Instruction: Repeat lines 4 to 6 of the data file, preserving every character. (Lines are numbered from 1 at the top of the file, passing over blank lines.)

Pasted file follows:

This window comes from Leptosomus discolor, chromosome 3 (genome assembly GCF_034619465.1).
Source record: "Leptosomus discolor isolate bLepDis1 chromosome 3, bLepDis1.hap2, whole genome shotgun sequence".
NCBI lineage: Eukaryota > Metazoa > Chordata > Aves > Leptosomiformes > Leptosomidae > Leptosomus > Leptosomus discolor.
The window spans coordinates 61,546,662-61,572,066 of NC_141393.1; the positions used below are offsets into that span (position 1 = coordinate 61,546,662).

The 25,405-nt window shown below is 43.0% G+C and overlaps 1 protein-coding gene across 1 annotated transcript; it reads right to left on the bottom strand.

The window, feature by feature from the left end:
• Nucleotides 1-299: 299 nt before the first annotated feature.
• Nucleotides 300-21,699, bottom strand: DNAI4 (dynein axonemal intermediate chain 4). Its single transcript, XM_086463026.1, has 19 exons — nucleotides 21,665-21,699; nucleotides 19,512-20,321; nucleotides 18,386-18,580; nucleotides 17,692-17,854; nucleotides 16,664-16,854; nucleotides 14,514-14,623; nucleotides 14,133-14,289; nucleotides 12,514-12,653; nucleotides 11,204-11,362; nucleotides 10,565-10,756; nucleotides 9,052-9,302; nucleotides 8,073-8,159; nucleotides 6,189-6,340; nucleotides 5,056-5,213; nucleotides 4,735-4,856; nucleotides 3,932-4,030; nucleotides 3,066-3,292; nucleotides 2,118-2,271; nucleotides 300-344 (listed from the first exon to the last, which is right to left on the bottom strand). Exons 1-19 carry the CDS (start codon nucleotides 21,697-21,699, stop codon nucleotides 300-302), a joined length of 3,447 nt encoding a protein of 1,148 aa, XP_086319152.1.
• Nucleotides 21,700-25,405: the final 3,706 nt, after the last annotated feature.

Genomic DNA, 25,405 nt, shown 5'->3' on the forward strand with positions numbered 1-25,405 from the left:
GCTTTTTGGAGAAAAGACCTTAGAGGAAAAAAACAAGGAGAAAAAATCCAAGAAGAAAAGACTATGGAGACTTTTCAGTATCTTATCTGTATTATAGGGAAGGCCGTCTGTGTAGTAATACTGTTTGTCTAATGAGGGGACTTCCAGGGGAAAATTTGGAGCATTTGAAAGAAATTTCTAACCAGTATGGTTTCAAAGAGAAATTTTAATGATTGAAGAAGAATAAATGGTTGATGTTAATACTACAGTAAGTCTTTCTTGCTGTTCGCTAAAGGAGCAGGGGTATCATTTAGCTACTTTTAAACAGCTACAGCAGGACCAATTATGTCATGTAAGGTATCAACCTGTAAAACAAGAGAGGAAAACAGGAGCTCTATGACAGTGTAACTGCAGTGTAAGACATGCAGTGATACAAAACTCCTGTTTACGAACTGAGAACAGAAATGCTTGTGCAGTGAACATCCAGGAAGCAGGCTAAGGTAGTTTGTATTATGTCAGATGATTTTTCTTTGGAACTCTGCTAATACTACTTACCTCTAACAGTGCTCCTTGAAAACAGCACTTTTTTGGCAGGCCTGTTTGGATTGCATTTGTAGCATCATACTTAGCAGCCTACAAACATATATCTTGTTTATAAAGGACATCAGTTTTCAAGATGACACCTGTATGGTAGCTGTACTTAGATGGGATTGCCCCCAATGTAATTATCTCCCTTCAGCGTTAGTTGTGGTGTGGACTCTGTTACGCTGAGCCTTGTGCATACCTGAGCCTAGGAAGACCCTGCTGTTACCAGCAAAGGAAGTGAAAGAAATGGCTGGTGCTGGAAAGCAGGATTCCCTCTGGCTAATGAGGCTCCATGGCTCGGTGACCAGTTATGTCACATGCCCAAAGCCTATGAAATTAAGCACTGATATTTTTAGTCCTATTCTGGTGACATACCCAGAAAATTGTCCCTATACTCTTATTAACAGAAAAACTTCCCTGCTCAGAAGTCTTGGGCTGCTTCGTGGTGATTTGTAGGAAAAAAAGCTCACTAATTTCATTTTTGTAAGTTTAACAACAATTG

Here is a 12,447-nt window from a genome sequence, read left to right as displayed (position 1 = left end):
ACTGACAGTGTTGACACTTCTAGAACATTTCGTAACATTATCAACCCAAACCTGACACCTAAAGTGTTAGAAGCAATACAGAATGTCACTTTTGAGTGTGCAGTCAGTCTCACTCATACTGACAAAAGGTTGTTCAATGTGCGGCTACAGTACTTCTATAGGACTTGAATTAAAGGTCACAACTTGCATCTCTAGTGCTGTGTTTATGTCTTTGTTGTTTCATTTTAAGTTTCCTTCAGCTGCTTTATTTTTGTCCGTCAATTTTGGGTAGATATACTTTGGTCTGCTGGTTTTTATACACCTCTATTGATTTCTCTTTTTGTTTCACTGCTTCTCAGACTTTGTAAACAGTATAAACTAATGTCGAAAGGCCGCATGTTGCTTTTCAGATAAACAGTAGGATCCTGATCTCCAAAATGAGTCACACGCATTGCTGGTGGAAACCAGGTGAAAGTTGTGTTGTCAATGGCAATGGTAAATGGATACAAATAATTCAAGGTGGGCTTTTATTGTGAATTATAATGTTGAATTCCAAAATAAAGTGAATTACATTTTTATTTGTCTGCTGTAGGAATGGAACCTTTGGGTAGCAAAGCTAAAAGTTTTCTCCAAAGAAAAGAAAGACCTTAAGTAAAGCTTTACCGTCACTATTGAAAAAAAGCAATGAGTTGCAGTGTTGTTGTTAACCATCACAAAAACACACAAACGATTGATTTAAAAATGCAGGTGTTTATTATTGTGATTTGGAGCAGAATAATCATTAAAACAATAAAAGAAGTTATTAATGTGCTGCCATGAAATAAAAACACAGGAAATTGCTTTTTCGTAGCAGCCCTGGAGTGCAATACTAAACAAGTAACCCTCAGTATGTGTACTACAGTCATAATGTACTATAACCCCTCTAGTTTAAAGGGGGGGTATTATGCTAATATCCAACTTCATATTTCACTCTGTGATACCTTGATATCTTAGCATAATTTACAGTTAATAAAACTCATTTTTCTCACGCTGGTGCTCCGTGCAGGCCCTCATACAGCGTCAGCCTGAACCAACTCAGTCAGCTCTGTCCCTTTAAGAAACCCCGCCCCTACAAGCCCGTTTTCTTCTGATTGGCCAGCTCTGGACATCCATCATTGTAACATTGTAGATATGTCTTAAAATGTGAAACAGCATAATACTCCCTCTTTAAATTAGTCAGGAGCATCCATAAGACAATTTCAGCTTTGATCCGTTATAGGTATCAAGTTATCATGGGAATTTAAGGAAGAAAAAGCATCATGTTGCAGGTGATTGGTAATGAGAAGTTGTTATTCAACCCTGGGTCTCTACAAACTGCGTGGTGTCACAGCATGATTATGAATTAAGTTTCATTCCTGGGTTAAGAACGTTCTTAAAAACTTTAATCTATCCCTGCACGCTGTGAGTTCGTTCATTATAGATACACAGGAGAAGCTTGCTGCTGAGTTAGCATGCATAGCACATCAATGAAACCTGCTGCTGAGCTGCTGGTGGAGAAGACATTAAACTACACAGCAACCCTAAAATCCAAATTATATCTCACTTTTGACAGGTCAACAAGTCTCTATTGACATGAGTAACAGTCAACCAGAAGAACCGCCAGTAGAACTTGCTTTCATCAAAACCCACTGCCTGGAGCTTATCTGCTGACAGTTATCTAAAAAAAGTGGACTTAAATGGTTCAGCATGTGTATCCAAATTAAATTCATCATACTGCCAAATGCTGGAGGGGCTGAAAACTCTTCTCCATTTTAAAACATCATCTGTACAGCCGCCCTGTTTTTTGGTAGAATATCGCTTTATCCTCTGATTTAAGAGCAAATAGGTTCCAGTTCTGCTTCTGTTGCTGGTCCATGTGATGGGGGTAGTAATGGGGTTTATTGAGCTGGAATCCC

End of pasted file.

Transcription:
The window spans coordinates 61,546,662-61,572,066 of NC_141393.1; the positions used below are offsets into that span (position 1 = coordinate 61,546,662).

The 25,405-nt window shown below is 43.0% G+C and overlaps 1 protein-coding gene across 1 annotated transcript; it reads right to left on the bottom strand.

The window, feature by feature from the left end: